The sounds of animals in pain coming from a neighbor’s house stirred three women to involve the sheriff and the courts to stop the cruelty being committed there. Those women, Diana Holder, Lili Hale and Frances Radics, then founded Stop Animal Suffering, Yes! (SASY), an organization dedicated to preventing animal abuse and neglect in Costa Rica.
SASY raises money to support shelters for homeless animals and low-cost clinics for spaying and neutering. It has also created an educational program, the SASY Learning Kit, to be used throughout the country’s schools in third through fifth grades to teach children about animal welfare. The kit includes a video presentation, a teacher instructional guide, coloring books and other supplies to engage children in learning how to care for animals and how to avoid being bitten.
Another effort in the fight against animal suffering is Asociación de Amigos de Zaguates (Friends of Mutts Association), operated by Lisa Schaefer near Santiago de Puriscal, southwest of San José. The association provides refuge and rehabilitation care to more than 30 abandoned and sick or injured dogs.
It also donates food and medicines to families providing foster homes to dogs the refuge has no room for, as well as the dogs of low-income families in the nearby Quitirrisí indigenous reserve.
Throughout the Puriscal area, more than 500 people know they can call Schaefer if they see a sick or injured animal or an abandoned litter of puppies. Working with local veterinarians, she administers first aid and medicines and takes animals to the vet when X-rays, surgery or euthanasia is needed. If a dog has been mortally injured by being hit by a car, its death can be quick and dignified in a vet’s office rather than slow and painful in the street.
Yet, in spite of all that Schaefer and others do, pet overpopulation can quickly exhaust resources and continue the cycle of abandonment and suffering. Therefore, SASY, Amigos de Zaguates and other groups direct a lot of effort into holding clinics to spay and neuter dogs and cats, especially in lowincome areas. The costs of the operations are subsidized by contributions so the fees can be affordable for the pet owners.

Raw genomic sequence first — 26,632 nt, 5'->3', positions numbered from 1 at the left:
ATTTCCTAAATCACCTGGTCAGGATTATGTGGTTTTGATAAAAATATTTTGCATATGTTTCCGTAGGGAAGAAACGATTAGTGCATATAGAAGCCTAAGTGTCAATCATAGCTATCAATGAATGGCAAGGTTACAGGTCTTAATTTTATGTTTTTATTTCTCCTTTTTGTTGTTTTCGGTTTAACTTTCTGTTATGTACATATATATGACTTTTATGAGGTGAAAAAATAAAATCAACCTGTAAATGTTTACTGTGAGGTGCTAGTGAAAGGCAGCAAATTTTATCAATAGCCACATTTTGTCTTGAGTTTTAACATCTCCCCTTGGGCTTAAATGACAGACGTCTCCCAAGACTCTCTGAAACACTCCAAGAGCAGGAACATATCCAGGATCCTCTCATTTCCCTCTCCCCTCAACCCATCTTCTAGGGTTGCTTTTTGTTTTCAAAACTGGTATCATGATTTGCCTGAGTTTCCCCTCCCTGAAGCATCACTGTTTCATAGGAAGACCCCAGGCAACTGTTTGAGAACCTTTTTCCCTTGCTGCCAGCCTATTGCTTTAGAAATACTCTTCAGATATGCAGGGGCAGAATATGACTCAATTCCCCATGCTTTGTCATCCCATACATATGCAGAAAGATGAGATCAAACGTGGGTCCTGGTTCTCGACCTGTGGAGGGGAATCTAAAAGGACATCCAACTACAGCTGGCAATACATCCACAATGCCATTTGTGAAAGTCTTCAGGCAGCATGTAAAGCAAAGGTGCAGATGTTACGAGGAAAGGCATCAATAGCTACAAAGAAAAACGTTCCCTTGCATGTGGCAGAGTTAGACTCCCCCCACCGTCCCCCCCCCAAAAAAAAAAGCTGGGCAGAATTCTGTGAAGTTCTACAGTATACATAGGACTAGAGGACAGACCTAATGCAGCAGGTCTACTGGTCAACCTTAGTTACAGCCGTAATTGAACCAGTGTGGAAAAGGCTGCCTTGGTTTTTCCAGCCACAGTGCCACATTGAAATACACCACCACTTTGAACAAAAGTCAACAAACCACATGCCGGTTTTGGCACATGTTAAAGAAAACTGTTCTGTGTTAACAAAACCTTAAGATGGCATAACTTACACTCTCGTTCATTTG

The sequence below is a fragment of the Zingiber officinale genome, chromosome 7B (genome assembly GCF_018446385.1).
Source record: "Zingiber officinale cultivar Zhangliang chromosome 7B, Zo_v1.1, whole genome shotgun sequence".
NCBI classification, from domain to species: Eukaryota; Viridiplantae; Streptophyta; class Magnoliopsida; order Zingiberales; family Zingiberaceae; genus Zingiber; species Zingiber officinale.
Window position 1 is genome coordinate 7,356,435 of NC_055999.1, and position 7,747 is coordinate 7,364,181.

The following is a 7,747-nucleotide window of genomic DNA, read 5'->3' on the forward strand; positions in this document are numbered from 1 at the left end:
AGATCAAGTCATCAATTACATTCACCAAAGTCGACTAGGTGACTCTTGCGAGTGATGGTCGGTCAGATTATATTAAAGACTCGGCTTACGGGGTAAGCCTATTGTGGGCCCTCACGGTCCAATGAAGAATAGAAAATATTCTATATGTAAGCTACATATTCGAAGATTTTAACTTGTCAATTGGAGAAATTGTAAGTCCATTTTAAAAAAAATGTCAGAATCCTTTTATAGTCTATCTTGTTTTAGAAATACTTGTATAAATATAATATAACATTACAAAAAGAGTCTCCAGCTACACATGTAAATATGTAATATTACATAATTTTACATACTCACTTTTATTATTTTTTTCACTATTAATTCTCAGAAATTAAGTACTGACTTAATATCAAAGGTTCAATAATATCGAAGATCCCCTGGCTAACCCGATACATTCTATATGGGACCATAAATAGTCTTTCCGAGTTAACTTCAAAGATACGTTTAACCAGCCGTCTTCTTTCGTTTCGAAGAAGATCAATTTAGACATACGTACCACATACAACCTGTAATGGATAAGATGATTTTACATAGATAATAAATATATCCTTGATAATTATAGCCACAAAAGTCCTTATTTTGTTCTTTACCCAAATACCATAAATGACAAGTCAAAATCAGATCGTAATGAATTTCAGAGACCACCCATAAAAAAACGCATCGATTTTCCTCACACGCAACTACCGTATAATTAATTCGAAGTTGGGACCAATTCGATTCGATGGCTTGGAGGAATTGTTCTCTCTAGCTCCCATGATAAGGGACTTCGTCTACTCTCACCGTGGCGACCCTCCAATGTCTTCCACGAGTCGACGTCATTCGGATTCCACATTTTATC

On a sunny Saturday morning on the soccer field in Puriscal, area residents brought 83 dogs and cats to be spayed or neutered. A local group of women had organized and publicized the event under the guidance of Schaefer, who arranged for the vet, volunteers and supplies. Amigos de Zaguates and SASY provided the funding.
Schaefer explained that a clinic needs space protected from sun and rain for people to wait with their animals, as well as an indoor facility with water, electricity and a bathroom.Animals must not eat or drink for 12 hours before surgery, so street dogs and cats must be picked up by volunteers the night before. Following surgery, they need to stay in someone’s home for a day until the anesthetic wears off.
Upon arriving, people register with their pets, which are given sedatives and then anesthetics before surgery. Volunteers assist the vet who performs the surgery in an assembly-line fashion. The volunteers also remove parasites and perform basic grooming as needed.
Anyone in Costa Rica who is troubled by the suffering of unwanted dogs and cats can help by organizing a spay and neuter clinic in his or her area, adopting a rescued pet or supporting one of the country’s animal welfare groups. Holder of SASY (www.sasycostarica.com) or Schaefer of Amigos de Zaguates will provide their expertise and secure vets and supplies for those wishing to organize a clinic. Amigos de Zaguates will soon have a Web site; until then, Schaefer can be contacted at [email protected] to adopt a dog, organize a clinic or make a donation.
Next month, SASY will be holding a charity auction with the theme “It’s Raining Cats and Dogs” at the Real InterContinental Hotel, in the western San José suburb of Escazú, Nov. 11 from 2-6 p.m. According to SASY’s Laurel Harry, more than 100 auction items have been donated, including gift certificates from hotels, restaurants, shops and spas around the country, as well as furniture, collectibles and artwork.
Other groups providing animal welfare services include: the National Association for the Protection of Animals (ANPA), based in San José (www.adoptame.org); the Costa Rican Humanitarian Association for Animal Protection (AHPPA) in Heredia, north of San José (www.animalsheltercostarica.com); and the McKee Project, with participating vets and clinics countrywide (www.mckeeproject.org).